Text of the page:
Here, where it is most convenient, I want cucumbers, cherry tomatoes, herbs, and flowers.

Hopefully, there will be a couple of the tromboncino vines running through the dirt and producing those large unique squash which make perfect fritters.

I want to fill the freezer again with jars of sauce and roasted tomatoes. With caramelized onions. Zucchini fritters. Roasted peppers. This winter I am missing all those delicacies. That pesky tornado which ruined our summer and appropriated all my time meant I didn’t have my winter reserves.  I miss it.  Not much preserved at all in 2019.

My New Year’s resolution? Get back to those things that made me happy. Gardening. Canning. Birding. Cooking. Baking. Simple pleasures.

my garden haul one day in 2014

I will get there. There are many more milestones I want to make. Here’s to years more in my happy place. The oasis on the edge of the cities but far enough away to still be peaceful and quiet.

This is 2020.

Springing Forward

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Not my favorite time of year. Adjusting to the time change.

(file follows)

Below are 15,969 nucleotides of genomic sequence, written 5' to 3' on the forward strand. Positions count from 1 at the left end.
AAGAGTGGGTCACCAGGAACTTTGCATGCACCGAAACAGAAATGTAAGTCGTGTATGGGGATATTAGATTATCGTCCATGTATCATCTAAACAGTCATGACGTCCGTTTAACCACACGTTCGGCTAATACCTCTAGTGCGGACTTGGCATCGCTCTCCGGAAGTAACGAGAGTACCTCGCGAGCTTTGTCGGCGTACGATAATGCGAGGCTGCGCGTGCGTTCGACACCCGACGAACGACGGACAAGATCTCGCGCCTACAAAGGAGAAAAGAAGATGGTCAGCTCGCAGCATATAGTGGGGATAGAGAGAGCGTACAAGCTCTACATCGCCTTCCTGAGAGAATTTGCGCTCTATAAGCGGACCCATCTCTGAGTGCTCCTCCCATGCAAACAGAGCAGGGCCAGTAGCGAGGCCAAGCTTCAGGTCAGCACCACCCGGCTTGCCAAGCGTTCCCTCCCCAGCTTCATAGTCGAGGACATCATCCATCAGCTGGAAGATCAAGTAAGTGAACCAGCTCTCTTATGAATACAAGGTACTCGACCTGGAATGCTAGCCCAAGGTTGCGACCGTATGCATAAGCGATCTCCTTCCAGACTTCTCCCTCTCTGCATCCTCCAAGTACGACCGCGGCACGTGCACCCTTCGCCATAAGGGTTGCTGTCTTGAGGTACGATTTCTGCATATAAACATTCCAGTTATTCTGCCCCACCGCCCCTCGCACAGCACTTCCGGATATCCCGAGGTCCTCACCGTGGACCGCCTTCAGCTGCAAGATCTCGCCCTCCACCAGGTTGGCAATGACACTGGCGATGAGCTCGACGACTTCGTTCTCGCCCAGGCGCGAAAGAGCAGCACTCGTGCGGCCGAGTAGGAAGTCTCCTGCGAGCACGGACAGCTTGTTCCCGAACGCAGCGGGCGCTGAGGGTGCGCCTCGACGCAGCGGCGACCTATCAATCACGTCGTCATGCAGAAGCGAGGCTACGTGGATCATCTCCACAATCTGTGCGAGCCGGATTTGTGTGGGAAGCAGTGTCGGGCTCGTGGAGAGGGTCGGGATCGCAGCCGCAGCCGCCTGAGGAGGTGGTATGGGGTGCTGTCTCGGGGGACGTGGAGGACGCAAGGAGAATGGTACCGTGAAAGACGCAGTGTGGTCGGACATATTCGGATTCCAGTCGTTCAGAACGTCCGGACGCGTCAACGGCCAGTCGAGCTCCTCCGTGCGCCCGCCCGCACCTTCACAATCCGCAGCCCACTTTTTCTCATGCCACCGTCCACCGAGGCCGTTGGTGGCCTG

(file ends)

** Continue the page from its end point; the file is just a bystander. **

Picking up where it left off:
I am working on so many projects and just can’t get motivated to get up when I should, as my brain keeps telling me it’s too early.

Are you like me? Wishing they would just pick a time, one or the other, and stop the switching back and forth. You know, standard time is only four months long, and the daylight saving time is now eight months of the year. Why is the standard only 33% of the year?

For us, we like to have dinner as the sun sets. We tend to be busy outdoors and come in for dinner when we have to stop working in the garden, or maintaining the property, or in my husband’s case, working on his antennas and towers.

Enough complaining. I have to admit that today has been beautiful. Temps in the mid 70s. No rain. It all missed us. I headed into Clarksville earlier to do a few errands and I could see that the businesses are taking advantage of the weather. The windows are open at Food Plenty. I bet there are a few people already out on the patios. Maybe I should fire up the grill. After I move it back where it belongs. The wind storm a couple weeks ago actually pushed it around a bit.